Has Purpose by Nikos Mourkogiannis been sitting on your reading list? Pick up the key ideas in the book with this quick summary.
Business gets a raw deal in many people’s minds. Many of us see companies and their leaders as obsessed with money, interested in nothing but the pursuit of profits at all costs. Anything that gets in their way – be it employees, customers or the environment – is ruthlessly pushed aside.
Yet, this isn’t necessarily the case. As this book summary show, no successful business can hope to reach the top if they are just in it for the money. The only way they can get there is by having a set of values, or purposes, that provide them with the will and drive to succeed.
Most of these values come from centuries of philosophical debate and tradition. To save you from having to trawl through the works of Nietzsche and Aristotle, this book summary provide you with the most prominent forms of purpose, and how businesses from Wal-Mart to IBM have used them to succeed.
In this summary of Purpose by Nikos Mourkogiannis, you’ll discover
- why Warren Buffett isn’t in it for the money;
- why Henry Ford succeeded by acting like a dictator; and
- why many of the best leaders’ main goal is the happiness of others.
Purpose Key Idea #1: By developing a set of moral ideas to live and work by, you’ll ensure your company’s long-term success.
Why do some succeed in business, while others don’t? Sure, it has a lot to do with economic brilliance and charisma, but that’s not the whole story. A company’s purpose, the set of moral ideas that guide it, is crucial for lasting success.
Purpose is the moral backbone that we rely on to make decisions, whether it’s in everyday life or when the stakes are much higher. With purpose, we can discern between choices that are right and worthwhile, and those that are easy or technically correct.
Let’s put this into real terms. Do you want to serve your customer, or maximize your returns? This is a question Wal-Mart founder Sam Walton could answer without a second thought.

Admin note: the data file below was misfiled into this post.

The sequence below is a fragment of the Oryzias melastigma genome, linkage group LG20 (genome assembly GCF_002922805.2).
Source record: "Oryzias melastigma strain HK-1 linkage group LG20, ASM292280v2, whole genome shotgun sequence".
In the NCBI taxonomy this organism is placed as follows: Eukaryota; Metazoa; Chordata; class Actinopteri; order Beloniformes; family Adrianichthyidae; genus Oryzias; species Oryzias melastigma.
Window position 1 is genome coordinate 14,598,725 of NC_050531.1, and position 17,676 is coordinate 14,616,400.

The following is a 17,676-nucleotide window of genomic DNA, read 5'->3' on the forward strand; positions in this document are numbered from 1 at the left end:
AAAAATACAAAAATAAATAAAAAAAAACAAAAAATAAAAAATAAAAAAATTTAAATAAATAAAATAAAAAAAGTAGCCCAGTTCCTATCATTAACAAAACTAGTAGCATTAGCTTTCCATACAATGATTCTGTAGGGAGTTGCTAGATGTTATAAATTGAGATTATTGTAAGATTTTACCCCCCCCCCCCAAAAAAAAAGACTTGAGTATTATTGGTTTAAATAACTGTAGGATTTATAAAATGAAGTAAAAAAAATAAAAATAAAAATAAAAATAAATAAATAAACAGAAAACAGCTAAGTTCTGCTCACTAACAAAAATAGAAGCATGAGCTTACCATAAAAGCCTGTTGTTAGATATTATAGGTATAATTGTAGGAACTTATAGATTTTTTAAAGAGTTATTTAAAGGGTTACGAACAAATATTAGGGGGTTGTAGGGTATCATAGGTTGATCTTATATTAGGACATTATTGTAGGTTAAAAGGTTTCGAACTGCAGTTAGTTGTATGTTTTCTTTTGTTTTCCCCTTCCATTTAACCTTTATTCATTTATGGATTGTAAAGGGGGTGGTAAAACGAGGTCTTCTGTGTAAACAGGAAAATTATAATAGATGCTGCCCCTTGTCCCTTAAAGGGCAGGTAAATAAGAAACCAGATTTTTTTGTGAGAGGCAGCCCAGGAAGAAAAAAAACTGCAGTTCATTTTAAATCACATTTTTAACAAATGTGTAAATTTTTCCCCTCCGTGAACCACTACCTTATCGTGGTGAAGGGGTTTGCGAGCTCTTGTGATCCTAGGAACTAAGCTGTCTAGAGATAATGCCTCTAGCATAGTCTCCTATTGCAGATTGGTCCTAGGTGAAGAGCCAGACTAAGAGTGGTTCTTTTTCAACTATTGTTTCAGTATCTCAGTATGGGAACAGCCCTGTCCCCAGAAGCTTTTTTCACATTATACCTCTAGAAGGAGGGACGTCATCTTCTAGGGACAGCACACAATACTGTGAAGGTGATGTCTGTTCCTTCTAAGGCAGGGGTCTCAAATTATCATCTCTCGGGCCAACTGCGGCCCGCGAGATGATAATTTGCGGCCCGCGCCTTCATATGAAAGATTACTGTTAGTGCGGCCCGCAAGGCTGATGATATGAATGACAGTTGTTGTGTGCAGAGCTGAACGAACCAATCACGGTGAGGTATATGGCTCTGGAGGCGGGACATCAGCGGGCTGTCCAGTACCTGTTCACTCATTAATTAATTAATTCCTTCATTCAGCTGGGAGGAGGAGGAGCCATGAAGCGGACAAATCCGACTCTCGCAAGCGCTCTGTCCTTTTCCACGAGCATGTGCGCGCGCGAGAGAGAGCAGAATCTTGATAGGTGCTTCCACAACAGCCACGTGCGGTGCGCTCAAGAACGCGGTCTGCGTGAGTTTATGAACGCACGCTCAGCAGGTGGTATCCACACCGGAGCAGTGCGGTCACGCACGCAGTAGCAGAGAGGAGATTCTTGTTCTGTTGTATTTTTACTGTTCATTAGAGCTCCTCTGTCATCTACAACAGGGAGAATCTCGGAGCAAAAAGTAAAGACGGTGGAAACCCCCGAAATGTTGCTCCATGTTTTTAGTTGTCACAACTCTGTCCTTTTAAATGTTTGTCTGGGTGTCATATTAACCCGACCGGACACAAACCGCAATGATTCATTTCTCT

Driven by altruism and compassion, Walton was dedicated to serving his customers. His sense of purpose reverberated throughout the whole company. From senior managers to store staffers, everyone at Wal-Mart was ready to make customer service a top priority. This gave Wal-Mart an edge over its competitors, which it outperforms time and time again.
The reality is, without purpose, you’ll only make decisions with the short term in mind – strategy simply isn’t enough. Take Enron, a corporation whose collapse was one of America’s biggest corporate bankruptcies.
They had strategies, but lacked purpose. All they were interested in was making money, and were prepared to do anything to do so. This led to poor decision making, which involved dangerous strategies and concealing losses. Unsurprisingly, Enron’s actions caught up with them in the end, a testament to how dangerous a strategy without purpose can be.
Purpose Key Idea #2: Leaders driven by discovery take responsibility for their actions and never stop questioning.
You now know what purpose is, and why it’s important. So how can you acquire it? Well, purpose takes four forms, each of which stems from ethical traditions that have developed through the work of different philosophers from Classical Greece to the modern era. Let’s start with the purpose of discovery.